To support this vital and growing industry, DB Schenker Peru helps growers secure their shipments to their final destinations on time, and in a way that optimizes the cold food chain.
“Currently we’re not only handling the logistics and transportation for the fresh asparagus,” says Mr. Loayza, “but also for other perishable products, such as foliage, arils of Granada (pomegranates), cranberries, avocados, snow peas, and mangoes, among others.”
Achieving that goal isn’t always easy for the logistics provider, which has to compete with other industries for warehouse space and trucking/air capacity. Chile, Colombia, Argentina, and Brazil, for example, are all wine-producing countries that require high amounts of capacity between August and January—right around the same timeframe when asparagus is picked, packaged, and shipped.
“Finding warehouse space during those peak months has become a big challenge for freight forwarders,” says Mr. Loayza, “so it is important to negotiate with our carriers to have the allotments in place and to be able to meet our customers’ agreed-upon shipment times.”
DB Schenker must also maintain the cold food chain, both in terms of the reception of the cargo and in the departure of the warehouses of the airline. To meet the requirement, the company maintains two refrigerated warehouses in Lima (Cool Air and Talma), both of which are located in “primary zones,” and that incorporate security measures to prevent drug trafficking.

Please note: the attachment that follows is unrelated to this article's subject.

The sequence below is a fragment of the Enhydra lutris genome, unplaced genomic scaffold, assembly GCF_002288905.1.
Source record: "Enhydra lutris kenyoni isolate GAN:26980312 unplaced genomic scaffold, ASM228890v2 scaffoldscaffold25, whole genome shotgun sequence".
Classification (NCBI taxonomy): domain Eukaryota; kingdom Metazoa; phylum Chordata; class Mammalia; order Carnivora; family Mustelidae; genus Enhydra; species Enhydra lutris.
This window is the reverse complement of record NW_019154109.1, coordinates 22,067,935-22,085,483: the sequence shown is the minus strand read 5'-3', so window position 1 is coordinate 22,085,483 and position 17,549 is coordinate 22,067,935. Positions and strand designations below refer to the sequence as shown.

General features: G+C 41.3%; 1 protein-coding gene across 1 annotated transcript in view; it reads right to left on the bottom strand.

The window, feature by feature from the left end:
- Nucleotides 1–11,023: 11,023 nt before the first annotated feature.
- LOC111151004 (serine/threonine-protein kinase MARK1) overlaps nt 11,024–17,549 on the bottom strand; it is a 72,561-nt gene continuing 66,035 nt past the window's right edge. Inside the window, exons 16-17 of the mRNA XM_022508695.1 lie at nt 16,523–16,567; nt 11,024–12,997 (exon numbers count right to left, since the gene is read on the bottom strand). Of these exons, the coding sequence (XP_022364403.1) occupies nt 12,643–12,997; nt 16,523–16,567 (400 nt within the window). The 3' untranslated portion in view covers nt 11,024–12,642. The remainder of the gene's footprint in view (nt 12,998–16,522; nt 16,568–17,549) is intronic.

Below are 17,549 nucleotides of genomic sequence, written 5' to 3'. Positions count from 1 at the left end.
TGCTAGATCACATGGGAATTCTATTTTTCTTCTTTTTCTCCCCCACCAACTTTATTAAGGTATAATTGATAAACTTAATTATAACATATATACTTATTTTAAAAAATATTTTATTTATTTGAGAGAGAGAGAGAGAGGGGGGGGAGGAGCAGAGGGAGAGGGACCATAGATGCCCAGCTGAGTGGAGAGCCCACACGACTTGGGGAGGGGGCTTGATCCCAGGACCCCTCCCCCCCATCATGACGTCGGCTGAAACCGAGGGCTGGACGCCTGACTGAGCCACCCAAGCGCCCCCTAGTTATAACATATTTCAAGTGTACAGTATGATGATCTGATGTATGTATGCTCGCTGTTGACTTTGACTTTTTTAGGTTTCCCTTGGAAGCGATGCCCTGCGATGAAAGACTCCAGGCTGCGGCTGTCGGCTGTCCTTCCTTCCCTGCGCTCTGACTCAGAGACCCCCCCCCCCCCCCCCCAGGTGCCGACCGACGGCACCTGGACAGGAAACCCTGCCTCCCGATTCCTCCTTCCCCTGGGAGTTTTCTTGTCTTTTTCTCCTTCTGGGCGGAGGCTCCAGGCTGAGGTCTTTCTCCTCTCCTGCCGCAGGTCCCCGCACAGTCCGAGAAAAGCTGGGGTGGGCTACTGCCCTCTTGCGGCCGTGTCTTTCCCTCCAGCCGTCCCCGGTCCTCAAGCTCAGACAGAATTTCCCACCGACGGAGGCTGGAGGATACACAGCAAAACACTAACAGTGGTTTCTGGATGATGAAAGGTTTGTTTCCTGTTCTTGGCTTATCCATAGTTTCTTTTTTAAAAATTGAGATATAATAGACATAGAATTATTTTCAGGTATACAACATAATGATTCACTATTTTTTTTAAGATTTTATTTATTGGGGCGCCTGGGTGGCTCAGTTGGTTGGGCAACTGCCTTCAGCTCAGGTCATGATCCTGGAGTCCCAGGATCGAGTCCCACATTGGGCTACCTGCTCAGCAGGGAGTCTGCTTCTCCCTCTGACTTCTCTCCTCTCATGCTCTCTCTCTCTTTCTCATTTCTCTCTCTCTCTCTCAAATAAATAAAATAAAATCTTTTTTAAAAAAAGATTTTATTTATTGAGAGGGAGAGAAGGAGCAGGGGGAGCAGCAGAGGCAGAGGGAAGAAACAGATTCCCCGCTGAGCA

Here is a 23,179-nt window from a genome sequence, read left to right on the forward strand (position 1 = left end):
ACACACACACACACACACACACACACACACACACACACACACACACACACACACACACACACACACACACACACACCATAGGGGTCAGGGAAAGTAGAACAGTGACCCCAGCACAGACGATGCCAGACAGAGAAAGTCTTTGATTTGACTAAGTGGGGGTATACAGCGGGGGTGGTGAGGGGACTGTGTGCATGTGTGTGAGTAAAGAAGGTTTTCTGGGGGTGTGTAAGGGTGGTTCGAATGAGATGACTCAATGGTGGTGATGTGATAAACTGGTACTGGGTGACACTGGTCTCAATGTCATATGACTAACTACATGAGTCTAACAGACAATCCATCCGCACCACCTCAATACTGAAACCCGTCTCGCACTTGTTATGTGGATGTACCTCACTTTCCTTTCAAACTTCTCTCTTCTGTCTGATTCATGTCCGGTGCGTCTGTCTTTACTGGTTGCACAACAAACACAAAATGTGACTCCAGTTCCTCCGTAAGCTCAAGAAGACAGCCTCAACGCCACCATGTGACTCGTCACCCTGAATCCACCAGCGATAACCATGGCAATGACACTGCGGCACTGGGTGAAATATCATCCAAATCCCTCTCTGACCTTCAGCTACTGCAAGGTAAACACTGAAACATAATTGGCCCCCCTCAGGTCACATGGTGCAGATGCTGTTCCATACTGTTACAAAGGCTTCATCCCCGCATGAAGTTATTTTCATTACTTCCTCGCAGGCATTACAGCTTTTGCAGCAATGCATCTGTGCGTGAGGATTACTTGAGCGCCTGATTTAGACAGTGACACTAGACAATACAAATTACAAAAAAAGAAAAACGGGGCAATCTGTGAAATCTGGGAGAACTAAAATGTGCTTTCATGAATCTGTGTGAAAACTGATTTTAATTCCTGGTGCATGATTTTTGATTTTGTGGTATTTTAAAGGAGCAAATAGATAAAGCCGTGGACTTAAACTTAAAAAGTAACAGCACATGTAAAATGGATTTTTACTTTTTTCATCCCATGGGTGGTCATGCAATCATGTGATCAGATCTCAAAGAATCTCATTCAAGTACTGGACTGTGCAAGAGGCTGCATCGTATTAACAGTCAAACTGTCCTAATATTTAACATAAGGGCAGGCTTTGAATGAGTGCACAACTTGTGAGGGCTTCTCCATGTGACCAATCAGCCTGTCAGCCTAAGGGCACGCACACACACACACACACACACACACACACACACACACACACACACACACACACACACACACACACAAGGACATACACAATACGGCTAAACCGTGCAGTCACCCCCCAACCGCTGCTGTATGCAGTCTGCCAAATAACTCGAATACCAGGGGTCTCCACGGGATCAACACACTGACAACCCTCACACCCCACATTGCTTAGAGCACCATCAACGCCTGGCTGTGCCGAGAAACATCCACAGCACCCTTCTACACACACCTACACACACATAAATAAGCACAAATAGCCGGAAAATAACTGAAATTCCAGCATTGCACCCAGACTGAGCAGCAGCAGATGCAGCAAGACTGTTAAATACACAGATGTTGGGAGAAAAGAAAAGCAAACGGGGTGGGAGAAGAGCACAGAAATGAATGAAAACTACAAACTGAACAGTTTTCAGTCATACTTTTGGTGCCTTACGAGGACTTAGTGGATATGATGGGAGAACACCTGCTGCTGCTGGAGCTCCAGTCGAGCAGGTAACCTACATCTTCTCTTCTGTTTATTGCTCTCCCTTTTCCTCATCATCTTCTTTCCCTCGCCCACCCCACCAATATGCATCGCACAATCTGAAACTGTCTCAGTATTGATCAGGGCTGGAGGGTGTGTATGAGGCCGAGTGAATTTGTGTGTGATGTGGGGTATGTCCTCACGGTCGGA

Supporting the Cold Chain
A colorful fruit that’s well known for its health benefits, pomegranate is another key export for Peruvian farms. Currently one of the main logistics operators for the transportation of pomegranates being shipped from Granada to New York and Los Angeles, DB Schenker has in place an end-to-end process for ensuring the fruit’s freshness as it makes its way through the cold food chain.
Due to its high perishability, for example, the pomegranates’ temperature must maintain the parameters requested by the customer in order not to damage the fruit. For the transfer to the final destination, the logistics provider uses gel packs to maintain the load while also closely monitoring transit times. “We’ve been doing this for the last five years, during which time our shipper-customers have watched their annual sales increase year-over-year,” says Mr. Loayza.
As Peru increases its exports of various fruits and vegetables, including blueberries—a market that DB Schenker recently began serving—the company is increasing its presence across that and other national products.
Important crops that not only feed the world, but that also provide employment for a high number of Peruvian workers, the country’s fresh fruits and vegetables are now making their way into Asian markets due to rising product value and higher demand. “As we move into 2018, we’ll be specializing in the logistics to these new destinations,” says Mr. Loayza, “with a focus on managing the cold chain across even longer distances.”